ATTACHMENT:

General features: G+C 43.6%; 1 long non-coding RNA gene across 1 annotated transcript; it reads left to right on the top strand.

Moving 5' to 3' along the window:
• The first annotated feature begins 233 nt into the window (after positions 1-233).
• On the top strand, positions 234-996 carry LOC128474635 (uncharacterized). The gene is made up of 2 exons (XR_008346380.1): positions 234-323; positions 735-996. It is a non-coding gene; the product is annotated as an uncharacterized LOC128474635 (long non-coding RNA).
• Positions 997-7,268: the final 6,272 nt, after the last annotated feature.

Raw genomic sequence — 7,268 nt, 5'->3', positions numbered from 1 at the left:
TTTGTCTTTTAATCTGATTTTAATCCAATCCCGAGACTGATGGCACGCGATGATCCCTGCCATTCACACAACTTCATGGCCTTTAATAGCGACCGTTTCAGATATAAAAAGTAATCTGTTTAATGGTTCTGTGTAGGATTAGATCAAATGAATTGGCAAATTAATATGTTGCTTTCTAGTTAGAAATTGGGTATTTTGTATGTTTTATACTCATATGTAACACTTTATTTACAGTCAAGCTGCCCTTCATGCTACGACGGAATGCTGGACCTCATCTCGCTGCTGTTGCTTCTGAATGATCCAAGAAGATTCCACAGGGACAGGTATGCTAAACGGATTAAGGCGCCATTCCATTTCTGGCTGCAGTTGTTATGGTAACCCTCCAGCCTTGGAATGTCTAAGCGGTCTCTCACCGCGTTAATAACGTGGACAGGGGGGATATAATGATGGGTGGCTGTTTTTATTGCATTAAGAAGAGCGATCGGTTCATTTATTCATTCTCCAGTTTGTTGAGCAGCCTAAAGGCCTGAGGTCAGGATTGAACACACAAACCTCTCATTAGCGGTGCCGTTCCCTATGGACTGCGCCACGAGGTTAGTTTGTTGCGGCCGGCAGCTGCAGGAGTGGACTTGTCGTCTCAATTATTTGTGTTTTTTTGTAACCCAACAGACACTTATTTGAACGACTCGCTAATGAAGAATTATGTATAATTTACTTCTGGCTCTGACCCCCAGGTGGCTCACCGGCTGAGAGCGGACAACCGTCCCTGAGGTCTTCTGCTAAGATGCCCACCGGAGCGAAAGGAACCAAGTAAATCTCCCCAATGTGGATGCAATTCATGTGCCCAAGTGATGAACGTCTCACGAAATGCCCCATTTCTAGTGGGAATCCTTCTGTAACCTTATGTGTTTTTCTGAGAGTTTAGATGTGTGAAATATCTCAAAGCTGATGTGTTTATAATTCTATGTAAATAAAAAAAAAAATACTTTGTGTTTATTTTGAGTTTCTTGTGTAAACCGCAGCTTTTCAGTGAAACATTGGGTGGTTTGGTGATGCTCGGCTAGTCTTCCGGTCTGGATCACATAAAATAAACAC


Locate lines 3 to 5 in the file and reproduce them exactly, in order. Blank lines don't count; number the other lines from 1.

• The first annotated feature begins 233 nt into the window (after positions 1-233).
• On the top strand, positions 234-996 carry LOC128474635 (uncharacterized). The gene is made up of 2 exons (XR_008346380.1): positions 234-323; positions 735-996. It is a non-coding gene; the product is annotated as an uncharacterized LOC128474635 (long non-coding RNA).
• Positions 997-7,268: the final 6,272 nt, after the last annotated feature.